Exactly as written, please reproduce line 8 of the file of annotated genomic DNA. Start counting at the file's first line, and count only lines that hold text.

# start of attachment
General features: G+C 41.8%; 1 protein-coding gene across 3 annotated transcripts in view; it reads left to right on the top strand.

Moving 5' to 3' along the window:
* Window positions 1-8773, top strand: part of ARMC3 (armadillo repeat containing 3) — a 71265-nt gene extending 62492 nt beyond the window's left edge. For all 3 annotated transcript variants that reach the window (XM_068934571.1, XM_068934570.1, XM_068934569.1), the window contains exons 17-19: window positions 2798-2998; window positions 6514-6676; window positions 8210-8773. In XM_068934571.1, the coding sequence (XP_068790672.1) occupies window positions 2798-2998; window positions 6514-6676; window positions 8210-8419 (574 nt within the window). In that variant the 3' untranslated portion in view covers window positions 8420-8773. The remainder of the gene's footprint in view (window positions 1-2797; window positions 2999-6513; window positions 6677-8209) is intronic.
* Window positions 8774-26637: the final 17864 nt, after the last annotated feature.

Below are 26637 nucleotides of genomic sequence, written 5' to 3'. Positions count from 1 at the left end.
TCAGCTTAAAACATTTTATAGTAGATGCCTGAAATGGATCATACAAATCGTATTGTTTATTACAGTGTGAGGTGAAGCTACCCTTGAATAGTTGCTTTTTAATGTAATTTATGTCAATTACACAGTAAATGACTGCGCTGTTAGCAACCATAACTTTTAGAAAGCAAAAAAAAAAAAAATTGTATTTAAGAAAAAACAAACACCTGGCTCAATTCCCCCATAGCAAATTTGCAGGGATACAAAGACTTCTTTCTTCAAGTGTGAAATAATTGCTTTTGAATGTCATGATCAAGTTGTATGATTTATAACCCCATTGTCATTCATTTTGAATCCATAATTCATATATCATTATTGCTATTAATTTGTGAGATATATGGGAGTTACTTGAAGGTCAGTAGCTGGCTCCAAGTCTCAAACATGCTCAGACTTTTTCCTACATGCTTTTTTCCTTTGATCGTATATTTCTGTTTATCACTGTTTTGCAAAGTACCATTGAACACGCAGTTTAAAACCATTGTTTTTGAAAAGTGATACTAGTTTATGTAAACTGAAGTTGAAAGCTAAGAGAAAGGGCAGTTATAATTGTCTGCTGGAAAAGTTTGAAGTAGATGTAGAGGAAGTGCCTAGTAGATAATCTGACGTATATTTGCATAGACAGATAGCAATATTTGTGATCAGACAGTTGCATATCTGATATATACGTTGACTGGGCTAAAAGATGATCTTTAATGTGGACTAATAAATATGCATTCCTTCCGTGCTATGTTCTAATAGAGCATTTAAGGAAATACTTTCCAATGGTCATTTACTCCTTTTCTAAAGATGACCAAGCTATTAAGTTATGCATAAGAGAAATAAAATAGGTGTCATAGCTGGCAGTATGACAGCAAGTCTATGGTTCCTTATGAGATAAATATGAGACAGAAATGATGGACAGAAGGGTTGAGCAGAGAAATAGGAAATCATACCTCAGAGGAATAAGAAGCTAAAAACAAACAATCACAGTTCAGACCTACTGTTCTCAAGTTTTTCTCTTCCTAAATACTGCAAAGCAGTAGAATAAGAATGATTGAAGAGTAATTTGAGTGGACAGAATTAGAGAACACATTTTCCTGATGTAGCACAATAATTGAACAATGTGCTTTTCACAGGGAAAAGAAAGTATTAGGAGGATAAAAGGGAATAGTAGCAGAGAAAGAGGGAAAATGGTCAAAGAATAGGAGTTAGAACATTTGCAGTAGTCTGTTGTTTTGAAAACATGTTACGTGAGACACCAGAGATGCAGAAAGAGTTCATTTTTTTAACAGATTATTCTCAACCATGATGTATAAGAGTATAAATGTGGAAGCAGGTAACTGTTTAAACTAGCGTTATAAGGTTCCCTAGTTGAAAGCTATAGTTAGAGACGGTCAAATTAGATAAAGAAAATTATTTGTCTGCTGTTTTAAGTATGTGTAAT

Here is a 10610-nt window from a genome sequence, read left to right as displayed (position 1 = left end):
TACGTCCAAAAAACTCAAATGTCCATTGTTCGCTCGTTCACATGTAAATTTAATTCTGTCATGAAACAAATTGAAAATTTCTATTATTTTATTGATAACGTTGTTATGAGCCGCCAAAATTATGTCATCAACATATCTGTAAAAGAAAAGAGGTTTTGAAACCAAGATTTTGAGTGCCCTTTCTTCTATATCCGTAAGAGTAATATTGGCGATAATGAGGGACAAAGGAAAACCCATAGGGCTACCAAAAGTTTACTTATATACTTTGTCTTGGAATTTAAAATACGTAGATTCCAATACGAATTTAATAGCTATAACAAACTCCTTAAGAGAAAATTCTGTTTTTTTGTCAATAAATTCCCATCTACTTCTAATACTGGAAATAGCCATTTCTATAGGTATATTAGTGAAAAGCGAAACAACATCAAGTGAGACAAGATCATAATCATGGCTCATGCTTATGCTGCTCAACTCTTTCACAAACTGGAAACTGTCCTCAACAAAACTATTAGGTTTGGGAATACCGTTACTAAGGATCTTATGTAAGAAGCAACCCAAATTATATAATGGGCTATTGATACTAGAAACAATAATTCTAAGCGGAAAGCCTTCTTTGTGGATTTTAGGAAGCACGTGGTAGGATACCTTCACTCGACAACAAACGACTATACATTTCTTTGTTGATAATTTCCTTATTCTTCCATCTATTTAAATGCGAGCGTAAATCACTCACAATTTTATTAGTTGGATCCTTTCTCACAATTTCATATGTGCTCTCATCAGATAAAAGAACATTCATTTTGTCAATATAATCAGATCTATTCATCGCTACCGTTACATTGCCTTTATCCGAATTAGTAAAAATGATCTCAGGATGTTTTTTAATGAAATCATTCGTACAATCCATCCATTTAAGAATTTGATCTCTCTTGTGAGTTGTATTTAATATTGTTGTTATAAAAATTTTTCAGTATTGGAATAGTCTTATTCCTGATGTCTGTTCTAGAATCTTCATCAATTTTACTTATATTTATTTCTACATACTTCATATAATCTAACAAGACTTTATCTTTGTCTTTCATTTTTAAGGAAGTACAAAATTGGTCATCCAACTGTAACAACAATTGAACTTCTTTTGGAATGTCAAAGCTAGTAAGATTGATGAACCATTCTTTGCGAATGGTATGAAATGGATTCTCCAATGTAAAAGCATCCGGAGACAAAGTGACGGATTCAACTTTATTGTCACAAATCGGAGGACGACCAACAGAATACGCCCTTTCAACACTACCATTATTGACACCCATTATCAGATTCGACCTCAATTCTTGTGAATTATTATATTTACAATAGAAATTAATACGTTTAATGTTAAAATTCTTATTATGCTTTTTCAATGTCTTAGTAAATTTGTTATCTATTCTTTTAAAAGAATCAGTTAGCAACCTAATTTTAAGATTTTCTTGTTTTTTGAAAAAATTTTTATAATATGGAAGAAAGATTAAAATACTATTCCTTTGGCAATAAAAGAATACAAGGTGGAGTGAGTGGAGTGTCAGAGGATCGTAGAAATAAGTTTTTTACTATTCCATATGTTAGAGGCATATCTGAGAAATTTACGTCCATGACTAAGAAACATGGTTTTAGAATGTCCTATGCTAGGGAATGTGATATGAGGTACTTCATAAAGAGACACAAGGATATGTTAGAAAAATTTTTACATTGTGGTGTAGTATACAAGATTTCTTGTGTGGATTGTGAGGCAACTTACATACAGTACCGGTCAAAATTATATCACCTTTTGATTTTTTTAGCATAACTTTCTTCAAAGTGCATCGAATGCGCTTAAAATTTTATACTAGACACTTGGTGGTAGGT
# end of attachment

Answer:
TACGTCCAAAAAACTCAAATGTCCATTGTTCGCTCGTTCACATGTAAATTTAATTCTGTCATGAAACAAATTGAAAATTTCTATTATTTTATTGATAACGTTGTTATGAGCCGCCAAAATTATGTCATCAACATATCTGTAAAAGAAAAGAGGTTTTGAAACCAAGATTTTGAGTGCCCTTTCTTCTATATCCGTAAGAGTAATATTGGCGATAATGAGGGACAAAGGAAAACCCATAGGGCTACCAAAAGTTTACTTATATACTTTGTCTTGGAATTTAAAATACGTAGATTCCAATACGAATTTAATAGCTATAACAAACTCCTTAAGAGAAAATTCTGTTTTTTTGTCAATAAATTCCCATCTACTTCTAATACTGGAAATAGCCATTTCTATAGGTATATTAGTGAAAAGCGAAACAACATCAAGTGAGACAAGATCATAATCATGGCTCATGCTTATGCTGCTCAACTCTTTCACAAACTGGAAACTGTCCTCAACAAAACTATTAGGTTTGGGAATACCGTTACTAAGGATCTTATGTAAGAAGCAACCCAAATTATATAATGGGCTATTGATACTAGAAACAATAATTCTAAGCGGAAAGCCTTCTTTGTGGATTTTAGGAAGCACGTGGTAGGATACCTTCACTCGACAACAAACGACTATACATTTCTTTGTTGATAATTTCCTTATTCTTCCATCTATTTAAATGCGAGCGTAAATCACTCACAATTTTATTAGTTGGATCCTTTCTCACAATTTCATATGTGCTCTCATCAGATAAAAGAACATTCATTTTGTCAATATAATCAGATCTATTCATCGCTACCGTTACATTGCCTTTATCCGAATTAGTAAAAATGATCTCAGGATGTTTTTTAATGAAATCATTCGTACAATCCATCCATTTAAGAATTTGATCTCTCTTGTGAGTTGTATTTAATATTGTTGTTATAAAAATTTTTCAGTATTGGAATAGTCTTATTCCTGATGTCTGTTCTAGAATCTTCATCAATTTTACTTATATTTATTTCTACATACTTCATATAATCTAACAAGACTTTATCTTTGTCTTTCATTTTTAAGGAAGTACAAAATTGGTCATCCAACTGTAACAACAATTGAACTTCTTTTGGAATGTCAAAGCTAGTAAGATTGATGAACCATTCTTTGCGAATGGTATGAAATGGATTCTCCAATGTAAAAGCATCCGGAGACAAAGTGACGGATTCAACTTTATTGTCACAAATCGGAGGACGACCAACAGAATACGCCCTTTCAACACTACCATTATTGACACCCATTATCAGATTCGACCTCAATTCTTGTGAATTATTATATTTACAATAGAAATTAATACGTTTAATGTTAAAATTCTTATTATGCTTTTTCAATGTCTTAGTAAATTTGTTATCTATTCTTTTAAAAGAATCAGTTAGCAACCTAATTTTAAGATTTTCTTGTTTTTTGAAAAAATTTTTATAATATGGAAGAAAGATTAAAATACTATTCCTTTGGCAATAAAAGAATACAAGGTGGAGTGAGTGGAGTGTCAGAGGATCGTAGAAATAAGTTTTTTACTATTCCATATGTTAGAGGCATATCTGAGAAATTTACGTCCATGACTAAGAAACATGGTTTTAGAATGTCCTATGCTAGGGAATGTGATATGAGGTACTTCATAAAGAGACACAAGGATATGTTAGAAAAATTTTTACATTGTGGTGTAGTATACAAGATTTCTTGTGTGGATTGTGAGGCAACTTACATACAGTACCGGTCAAAATTATATCACCTTTTGATTTTTTTAGCATAACTTTCTTCAAAGTGCATCGAATGCGCTTAAAATTTTATACTAGACACTTGGTGGTAGGT